When you replace a regular tyre with a smaller spare, it can affect your car’s stability and handling. This is because the smaller tyre has to rotate more times to cover the same distance as the larger ones. This increases the load on that tyre, and it can heat up quickly, leading to potential tyre failure. Hence, it is essential to replace the spare with a regular tyre as soon as possible.

Types of Spare Tyres

Exploring Compact and Full-Size Spare Tyres

Compact spare tyres are smaller, lighter, and easier to handle than full-size spare tyres. They are ideal for emergencies but should not be used for long distances or high speeds. Conversely, full-size spare tyres are the same size as your regular tyres. They offer balanced performance and can be used until they wear out, just like a regular tyre.

Donut Spare Tyre Size Chart

Donut spare tyres come in various sizes, depending on the make and model of your vehicle. Your car’s manual should provide the specific size needed. However, a general rule is that the diameter of a donut spare should not exceed more than 3% of the diameter of your regular tyres.

Can You Use a Regular Tire as a Spare?

Yes, you absolutely can! In fact, a full-size regular tyre can serve as an excellent spare, especially for long trips. It can be used just like a regular tyre, allowing you to drive at normal speeds without affecting your car’s performance.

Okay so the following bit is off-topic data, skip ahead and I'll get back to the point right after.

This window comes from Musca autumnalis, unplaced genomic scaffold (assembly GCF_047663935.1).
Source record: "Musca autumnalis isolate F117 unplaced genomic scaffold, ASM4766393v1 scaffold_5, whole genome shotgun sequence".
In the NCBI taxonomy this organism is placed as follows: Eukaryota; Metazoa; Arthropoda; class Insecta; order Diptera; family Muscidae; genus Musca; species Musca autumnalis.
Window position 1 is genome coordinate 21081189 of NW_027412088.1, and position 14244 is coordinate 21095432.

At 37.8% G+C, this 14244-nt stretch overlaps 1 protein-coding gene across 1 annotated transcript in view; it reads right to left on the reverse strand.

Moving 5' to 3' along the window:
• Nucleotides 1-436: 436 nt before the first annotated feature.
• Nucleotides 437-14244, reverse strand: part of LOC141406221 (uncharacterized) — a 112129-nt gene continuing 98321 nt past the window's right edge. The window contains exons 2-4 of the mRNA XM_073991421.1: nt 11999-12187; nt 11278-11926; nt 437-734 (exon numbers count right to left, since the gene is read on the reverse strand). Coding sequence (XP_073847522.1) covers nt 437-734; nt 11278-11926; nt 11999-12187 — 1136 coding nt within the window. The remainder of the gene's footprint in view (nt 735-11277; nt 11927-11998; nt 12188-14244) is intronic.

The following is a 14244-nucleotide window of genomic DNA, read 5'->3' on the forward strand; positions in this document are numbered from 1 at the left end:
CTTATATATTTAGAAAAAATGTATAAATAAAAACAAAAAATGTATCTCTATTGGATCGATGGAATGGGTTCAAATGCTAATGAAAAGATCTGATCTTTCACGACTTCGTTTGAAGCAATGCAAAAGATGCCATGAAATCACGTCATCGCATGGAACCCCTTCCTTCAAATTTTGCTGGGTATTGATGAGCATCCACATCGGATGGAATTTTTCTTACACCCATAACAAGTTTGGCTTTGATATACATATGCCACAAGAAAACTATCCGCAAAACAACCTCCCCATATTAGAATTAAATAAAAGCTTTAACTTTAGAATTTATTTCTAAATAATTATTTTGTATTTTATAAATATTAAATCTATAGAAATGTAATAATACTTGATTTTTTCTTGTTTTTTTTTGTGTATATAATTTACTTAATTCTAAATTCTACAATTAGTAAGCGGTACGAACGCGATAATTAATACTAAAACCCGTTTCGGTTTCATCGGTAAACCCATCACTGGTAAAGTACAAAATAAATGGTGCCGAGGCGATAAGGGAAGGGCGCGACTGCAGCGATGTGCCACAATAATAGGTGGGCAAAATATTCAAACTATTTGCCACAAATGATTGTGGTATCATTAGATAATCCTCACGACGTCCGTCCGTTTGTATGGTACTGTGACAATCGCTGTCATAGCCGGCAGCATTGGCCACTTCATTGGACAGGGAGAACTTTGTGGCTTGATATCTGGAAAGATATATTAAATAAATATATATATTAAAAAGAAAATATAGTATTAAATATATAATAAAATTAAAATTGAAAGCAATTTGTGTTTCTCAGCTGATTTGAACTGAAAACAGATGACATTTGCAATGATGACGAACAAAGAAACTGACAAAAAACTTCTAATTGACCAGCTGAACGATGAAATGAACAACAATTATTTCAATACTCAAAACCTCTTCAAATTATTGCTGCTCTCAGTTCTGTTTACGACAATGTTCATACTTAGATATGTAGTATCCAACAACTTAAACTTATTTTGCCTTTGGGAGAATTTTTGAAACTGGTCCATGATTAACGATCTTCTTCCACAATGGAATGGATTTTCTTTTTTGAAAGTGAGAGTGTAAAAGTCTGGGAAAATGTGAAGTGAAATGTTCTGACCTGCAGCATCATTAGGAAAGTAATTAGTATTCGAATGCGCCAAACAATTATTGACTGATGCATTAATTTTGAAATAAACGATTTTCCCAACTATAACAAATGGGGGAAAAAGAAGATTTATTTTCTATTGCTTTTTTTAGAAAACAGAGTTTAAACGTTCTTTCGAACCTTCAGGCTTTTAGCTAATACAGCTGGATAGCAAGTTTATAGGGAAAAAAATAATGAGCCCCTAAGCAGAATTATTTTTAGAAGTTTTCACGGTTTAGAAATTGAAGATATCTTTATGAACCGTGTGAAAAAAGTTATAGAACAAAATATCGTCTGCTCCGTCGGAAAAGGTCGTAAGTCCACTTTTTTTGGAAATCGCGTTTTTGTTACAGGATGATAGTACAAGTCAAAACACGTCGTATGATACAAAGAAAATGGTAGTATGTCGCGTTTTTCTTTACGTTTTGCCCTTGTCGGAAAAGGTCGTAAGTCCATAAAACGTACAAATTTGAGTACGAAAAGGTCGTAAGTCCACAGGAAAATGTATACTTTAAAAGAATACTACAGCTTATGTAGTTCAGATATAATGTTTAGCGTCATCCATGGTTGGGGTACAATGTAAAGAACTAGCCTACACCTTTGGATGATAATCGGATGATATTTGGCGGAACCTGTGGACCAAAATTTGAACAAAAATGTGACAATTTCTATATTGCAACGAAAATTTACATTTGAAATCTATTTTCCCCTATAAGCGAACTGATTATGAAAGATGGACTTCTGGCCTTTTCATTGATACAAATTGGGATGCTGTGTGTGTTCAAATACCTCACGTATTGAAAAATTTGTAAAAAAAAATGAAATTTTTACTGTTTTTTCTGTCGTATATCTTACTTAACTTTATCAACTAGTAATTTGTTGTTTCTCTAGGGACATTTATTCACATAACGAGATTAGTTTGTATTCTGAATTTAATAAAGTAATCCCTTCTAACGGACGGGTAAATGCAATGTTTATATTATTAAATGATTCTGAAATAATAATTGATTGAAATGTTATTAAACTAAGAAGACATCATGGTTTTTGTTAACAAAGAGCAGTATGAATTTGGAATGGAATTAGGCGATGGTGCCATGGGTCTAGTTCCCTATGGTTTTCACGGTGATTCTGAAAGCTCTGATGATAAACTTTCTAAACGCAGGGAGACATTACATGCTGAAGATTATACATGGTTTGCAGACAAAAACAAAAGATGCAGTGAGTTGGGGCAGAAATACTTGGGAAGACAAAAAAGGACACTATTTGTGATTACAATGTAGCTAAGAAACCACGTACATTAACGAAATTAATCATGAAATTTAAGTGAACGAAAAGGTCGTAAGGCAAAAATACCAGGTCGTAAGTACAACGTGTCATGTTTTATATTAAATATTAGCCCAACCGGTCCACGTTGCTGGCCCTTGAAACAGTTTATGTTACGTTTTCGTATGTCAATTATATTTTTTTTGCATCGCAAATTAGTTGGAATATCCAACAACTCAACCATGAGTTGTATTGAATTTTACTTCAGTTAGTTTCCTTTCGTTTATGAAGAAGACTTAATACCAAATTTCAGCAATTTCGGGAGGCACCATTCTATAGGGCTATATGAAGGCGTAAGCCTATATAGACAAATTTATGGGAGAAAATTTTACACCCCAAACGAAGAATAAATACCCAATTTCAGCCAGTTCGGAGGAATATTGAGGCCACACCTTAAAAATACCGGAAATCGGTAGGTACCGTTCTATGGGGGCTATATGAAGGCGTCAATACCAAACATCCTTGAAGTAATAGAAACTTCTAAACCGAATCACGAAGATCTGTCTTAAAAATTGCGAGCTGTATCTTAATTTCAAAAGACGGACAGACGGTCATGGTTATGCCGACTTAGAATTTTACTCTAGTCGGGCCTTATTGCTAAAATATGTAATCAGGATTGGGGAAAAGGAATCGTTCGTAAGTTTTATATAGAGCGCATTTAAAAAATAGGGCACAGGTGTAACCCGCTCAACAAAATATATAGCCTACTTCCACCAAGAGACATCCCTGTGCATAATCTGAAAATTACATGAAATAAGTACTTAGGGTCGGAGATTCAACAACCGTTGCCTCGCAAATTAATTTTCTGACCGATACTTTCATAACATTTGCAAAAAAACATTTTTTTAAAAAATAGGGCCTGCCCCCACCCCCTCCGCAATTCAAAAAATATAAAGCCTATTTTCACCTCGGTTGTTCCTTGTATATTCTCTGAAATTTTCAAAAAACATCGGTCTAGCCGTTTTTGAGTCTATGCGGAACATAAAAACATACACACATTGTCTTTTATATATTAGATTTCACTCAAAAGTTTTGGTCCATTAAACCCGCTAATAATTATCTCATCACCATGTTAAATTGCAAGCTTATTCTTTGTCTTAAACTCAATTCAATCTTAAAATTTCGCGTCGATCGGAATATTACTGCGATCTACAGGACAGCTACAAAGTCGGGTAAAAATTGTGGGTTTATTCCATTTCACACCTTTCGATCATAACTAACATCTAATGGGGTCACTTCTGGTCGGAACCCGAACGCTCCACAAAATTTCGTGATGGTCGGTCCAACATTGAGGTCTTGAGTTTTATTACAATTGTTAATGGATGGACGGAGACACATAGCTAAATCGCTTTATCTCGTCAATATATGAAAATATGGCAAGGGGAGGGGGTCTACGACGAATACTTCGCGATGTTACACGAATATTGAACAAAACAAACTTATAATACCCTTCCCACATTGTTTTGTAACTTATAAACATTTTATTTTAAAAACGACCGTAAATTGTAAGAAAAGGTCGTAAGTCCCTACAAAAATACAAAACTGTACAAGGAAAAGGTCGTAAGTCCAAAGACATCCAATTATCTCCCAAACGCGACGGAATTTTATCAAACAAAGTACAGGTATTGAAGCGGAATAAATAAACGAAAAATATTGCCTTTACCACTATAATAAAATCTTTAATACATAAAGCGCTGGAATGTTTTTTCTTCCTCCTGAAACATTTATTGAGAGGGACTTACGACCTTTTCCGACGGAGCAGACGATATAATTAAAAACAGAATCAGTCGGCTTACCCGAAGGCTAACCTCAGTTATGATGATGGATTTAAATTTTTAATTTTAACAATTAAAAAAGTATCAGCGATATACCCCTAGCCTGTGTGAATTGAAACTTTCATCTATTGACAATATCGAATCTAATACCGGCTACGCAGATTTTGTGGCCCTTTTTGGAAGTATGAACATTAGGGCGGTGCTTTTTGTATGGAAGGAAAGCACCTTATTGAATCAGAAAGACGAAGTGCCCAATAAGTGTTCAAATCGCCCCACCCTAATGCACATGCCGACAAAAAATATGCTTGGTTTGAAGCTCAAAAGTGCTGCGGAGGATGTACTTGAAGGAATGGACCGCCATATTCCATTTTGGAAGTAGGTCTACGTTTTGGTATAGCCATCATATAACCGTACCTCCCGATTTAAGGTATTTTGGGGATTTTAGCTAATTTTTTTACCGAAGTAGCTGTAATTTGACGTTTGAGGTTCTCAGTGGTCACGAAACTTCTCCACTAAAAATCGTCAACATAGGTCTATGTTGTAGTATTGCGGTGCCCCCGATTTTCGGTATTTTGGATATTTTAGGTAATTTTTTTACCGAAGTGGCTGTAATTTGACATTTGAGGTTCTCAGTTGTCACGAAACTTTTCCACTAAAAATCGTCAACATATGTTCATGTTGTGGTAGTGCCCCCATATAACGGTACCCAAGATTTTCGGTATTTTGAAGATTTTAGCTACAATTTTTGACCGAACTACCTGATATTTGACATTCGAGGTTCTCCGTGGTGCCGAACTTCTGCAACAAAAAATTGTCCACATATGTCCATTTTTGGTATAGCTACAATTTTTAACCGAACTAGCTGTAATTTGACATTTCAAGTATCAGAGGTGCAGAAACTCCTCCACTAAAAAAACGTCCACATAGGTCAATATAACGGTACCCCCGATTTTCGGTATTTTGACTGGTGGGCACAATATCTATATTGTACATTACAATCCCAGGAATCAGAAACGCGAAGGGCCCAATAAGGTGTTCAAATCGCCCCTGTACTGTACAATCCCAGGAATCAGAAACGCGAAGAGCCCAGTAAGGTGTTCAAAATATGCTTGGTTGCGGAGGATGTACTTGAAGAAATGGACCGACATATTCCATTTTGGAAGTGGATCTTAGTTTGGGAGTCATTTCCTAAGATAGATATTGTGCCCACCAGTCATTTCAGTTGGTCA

Spare Tyre Features

Does a Spare Tyre Come with a Rim?

Most spare tyres, whether full-sized or compact, come pre-mounted on a rim. This makes it easier and faster to change the tyre in case of an emergency. Just remember, spare tyres, like regular ones, also require regular maintenance to ensure they are in good condition when you need them.


Can you use a normal tire as a spare?

Yes, you can use a regular tyre as a spare. In fact, using a full-size spare tyre, which is identical to your regular tyres, can provide you with the same performance and safety as your regular ones.

Why is a spare tire not a normal tire?

The primary reason is storage and convenience. Spare tyres are typically smaller and lighter than regular ones, making them easier to store and handle during emergencies.

What happens if I use my spare tire?

When you use a spare tyre, especially a compact one, it should only be for a short distance and at slower speeds. This is because spare tyres are not designed to perform at the same level as regular tyres.

What size spare tire do I need?

The size of your spare tyre depends on your car’s make and model. Your car’s manual should provide the specific size needed.

What happens if one tire is smaller than the rest?

If one tyre is smaller than the rest, it can affect the car’s handling and stability. This is why it’s important to replace a spare tyre with a regular one as soon as possible.

Can you use a regular tire as a spare?

Yes, you can use a regular tire as a spare. It can provide the same performance and safety as your regular tyres.


In conclusion, while spare tyres and regular tyres may seem similar, they each have their unique attributes. Understanding these differences can help you make more informed decisions when it comes to tyre maintenance and replacement. Remember to check your spare tyre regularly, and ensure it’s in good condition for when you need it most.